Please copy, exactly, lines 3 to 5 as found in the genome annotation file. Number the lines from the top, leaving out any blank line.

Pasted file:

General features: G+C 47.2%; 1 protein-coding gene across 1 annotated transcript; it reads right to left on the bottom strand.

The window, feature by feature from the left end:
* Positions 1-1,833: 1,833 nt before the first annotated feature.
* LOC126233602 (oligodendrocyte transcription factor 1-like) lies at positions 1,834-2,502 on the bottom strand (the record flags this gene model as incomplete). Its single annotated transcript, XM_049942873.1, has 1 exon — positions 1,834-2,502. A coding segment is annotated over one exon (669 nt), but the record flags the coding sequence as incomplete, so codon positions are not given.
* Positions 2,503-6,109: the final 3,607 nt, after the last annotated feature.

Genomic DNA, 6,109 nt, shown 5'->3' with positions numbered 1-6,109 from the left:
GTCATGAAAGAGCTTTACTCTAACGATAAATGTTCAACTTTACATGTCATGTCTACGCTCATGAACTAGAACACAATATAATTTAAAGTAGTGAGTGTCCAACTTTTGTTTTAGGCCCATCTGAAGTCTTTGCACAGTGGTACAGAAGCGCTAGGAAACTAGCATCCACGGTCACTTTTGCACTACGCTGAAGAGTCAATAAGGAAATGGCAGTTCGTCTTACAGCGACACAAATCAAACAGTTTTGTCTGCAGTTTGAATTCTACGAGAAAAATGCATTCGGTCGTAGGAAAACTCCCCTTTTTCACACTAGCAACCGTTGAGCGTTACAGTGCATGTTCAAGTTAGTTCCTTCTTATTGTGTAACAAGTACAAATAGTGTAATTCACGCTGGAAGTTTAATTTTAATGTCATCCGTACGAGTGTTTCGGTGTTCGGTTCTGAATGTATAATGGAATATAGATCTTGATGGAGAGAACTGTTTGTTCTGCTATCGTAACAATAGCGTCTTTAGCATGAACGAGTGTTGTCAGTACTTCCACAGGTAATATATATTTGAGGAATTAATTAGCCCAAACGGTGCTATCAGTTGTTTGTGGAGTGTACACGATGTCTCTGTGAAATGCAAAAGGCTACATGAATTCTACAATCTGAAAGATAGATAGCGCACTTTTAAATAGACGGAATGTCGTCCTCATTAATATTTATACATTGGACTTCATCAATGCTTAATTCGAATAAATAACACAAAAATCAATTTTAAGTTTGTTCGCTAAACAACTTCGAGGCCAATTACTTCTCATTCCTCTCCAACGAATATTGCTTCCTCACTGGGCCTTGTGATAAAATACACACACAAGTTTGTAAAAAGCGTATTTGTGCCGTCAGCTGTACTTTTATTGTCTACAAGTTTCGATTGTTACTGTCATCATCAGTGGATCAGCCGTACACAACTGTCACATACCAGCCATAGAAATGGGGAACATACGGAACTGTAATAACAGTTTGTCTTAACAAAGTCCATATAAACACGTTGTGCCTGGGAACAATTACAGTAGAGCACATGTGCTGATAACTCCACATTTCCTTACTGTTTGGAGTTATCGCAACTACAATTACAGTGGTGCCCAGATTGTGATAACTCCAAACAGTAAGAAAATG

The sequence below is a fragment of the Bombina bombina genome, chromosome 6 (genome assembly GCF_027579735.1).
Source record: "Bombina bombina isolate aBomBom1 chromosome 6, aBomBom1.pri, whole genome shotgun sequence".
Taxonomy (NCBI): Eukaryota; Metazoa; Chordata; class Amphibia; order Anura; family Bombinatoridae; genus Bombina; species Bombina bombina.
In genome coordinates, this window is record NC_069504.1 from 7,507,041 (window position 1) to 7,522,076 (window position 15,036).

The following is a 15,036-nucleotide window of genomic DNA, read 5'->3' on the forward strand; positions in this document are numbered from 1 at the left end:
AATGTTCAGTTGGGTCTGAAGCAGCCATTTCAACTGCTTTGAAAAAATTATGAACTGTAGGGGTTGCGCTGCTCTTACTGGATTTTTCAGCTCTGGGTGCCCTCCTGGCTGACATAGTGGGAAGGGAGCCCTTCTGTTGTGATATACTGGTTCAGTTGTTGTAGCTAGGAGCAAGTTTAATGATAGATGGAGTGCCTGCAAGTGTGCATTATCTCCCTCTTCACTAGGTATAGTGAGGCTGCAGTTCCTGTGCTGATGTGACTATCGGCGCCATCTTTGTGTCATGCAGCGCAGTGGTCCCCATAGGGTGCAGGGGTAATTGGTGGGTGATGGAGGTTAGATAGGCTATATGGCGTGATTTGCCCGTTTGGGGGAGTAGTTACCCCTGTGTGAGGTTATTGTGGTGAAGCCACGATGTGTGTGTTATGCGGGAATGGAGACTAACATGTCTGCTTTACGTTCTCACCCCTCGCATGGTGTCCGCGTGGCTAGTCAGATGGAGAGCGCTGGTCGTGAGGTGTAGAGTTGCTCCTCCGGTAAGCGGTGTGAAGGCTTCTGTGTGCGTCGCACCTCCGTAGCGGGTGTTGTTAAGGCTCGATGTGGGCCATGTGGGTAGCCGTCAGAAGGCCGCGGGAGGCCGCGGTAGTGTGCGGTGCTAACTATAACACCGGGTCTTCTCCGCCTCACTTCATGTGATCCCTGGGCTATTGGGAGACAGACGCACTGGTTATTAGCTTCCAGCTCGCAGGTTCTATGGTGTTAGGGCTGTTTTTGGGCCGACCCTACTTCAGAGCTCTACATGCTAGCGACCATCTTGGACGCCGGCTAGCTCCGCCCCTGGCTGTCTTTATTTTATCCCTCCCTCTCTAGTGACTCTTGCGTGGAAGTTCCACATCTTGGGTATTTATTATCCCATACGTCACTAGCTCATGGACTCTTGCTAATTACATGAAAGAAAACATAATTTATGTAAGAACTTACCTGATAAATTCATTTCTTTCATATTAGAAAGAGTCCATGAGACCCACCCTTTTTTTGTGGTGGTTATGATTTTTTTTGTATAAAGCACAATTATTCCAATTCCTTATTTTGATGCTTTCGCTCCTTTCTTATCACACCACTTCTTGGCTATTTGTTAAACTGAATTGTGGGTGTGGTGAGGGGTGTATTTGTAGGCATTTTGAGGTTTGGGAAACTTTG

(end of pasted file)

* Positions 1-1,833: 1,833 nt before the first annotated feature.
* LOC126233602 (oligodendrocyte transcription factor 1-like) lies at positions 1,834-2,502 on the bottom strand (the record flags this gene model as incomplete). Its single annotated transcript, XM_049942873.1, has 1 exon — positions 1,834-2,502. A coding segment is annotated over one exon (669 nt), but the record flags the coding sequence as incomplete, so codon positions are not given.
* Positions 2,503-6,109: the final 3,607 nt, after the last annotated feature.